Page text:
Newsletter - Issue xx - California State of Emergency:

The Crises of Overcrowding

The State of California has just enacted a state of emergency. The prison system has been for some time running at double capacity. Now it will be running at triple capacity. That means when the facility was designed and built it was for a certain number of prisoners. This will be 3 times as much in eating spaces, sleeping spaces and outdoor facilities.

The biggest factor as reported is that the counties are unloading their maximum-security prisoners to the state facilities.

California legislators are in a quandary about this sudden move as they were not informed. The Senator over the state prison system, Sen. Gloria Romero from Los Angeles, plans on having an emergency hearing on this next week to get testimony on what is going on and tell corrections officials "you have to be open with us."

Immediate responses was that we need more money, though increased money they did get— in the form of more benefits and higher wages of prison security personnel. Another report said that the increase of prisoners is just that... they were sentenced to the state prison system recently.

Above it all is the question where is rehabilitation? Or will most of society be found in prison in the future as people go through the criminal college — which is the state of prisons today? Statistically it is a revolving door of criminals released and sent back again and again.

The only real rehabilitation can only be Criminon as it has the statistics to back it up as a workable system.


A hotly debated topic inside social service agencies, legislatures and throughout the non-profit arena is whether or not rehabilitation works. Frankly, I think we're grappling with the wrong problem.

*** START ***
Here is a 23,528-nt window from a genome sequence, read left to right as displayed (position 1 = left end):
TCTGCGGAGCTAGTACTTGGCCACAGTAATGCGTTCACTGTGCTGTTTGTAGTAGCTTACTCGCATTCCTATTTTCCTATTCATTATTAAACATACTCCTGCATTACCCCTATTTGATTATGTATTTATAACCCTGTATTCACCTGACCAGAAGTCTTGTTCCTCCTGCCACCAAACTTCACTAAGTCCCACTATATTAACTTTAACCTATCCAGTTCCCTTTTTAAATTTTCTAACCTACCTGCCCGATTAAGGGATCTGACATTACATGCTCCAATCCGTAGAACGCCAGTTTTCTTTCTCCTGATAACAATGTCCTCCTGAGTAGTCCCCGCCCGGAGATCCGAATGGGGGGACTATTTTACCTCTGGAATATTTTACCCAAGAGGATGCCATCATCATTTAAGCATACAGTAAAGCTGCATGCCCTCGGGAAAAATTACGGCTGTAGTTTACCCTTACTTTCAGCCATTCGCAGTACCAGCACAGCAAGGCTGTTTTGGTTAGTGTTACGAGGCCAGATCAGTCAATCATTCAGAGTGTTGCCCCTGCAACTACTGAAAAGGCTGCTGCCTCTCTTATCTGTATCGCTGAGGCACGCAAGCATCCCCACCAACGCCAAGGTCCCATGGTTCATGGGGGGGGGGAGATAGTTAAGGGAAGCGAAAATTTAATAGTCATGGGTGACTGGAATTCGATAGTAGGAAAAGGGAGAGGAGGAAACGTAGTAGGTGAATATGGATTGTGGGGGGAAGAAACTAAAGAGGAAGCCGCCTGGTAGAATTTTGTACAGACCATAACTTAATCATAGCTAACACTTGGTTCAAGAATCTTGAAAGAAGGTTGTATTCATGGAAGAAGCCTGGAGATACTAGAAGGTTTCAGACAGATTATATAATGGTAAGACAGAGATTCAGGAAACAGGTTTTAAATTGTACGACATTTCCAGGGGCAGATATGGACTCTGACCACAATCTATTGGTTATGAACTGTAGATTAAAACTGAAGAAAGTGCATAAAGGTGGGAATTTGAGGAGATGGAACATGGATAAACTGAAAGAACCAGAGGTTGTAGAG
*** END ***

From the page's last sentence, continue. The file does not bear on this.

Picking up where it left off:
In its broadest sense, "rehabilitation,"—which literally means to restore to good health or useful life—is something we all do. Helping a son or daughter who has taken a wrong turn, helping a friend get back on track after an alcohol-induced downturn, or even assisting high school drop-out to return to school could all be classified as "rehabilitation." Most would argue that these are merely impressions of that essential attribute we all possess: a desire to help.

So if rehabilitation, in its basic sense, is part of our social character, how did it fall into such disrepute that policy makers are now arguing over whether or not it's even worth attempting?

Unfortunately, to many people, "rehabilitation" has become related to rehabilitation theories and practices of psychiatry and psychology. And ironically, there is no debate about these subjects to speak of. They simply do not work.

They didn't work when they introduced rampant lobotomies in the 1950s or during the 60s when their strategy was the wholesale warehousing of people in appalling mental hospitals. They were not merely ineffective but downright harmful with their new epidemics of electric shock and mind-bending drugs during the 70s.

If only from a sound business viewpoint, it's time to pull the plug on the traditional psychiatric/psychological model. It's a failure and every statistic confirms it.

By contrast, the mentoring movement is a wonderful breath of fresh air. The sudden national acceptance is due in no small part to the fact of regular people with big hearts and helping hands can do more for troubled kids than an army of well paid psychiatric experts.

So let's not lose rehabilitation. It can work. But let's say good riddance to the failed models that have given honest rehabilitation efforts such a bad rap.

With the Criminon program, the biggest resource is its technology as developed by author and humanitarian, L. Ron Hubbard. It is truly new, and it truly works. Not just occasionally, but over and over in case after case. And of course the second biggest resource is the dedicated staff and thousands of volunteers who use this technology every day.

Finally, there is the very valuable resource of people who want to get better. And with those three elements, we can help them. The future of rehabilitation never looked brighter.






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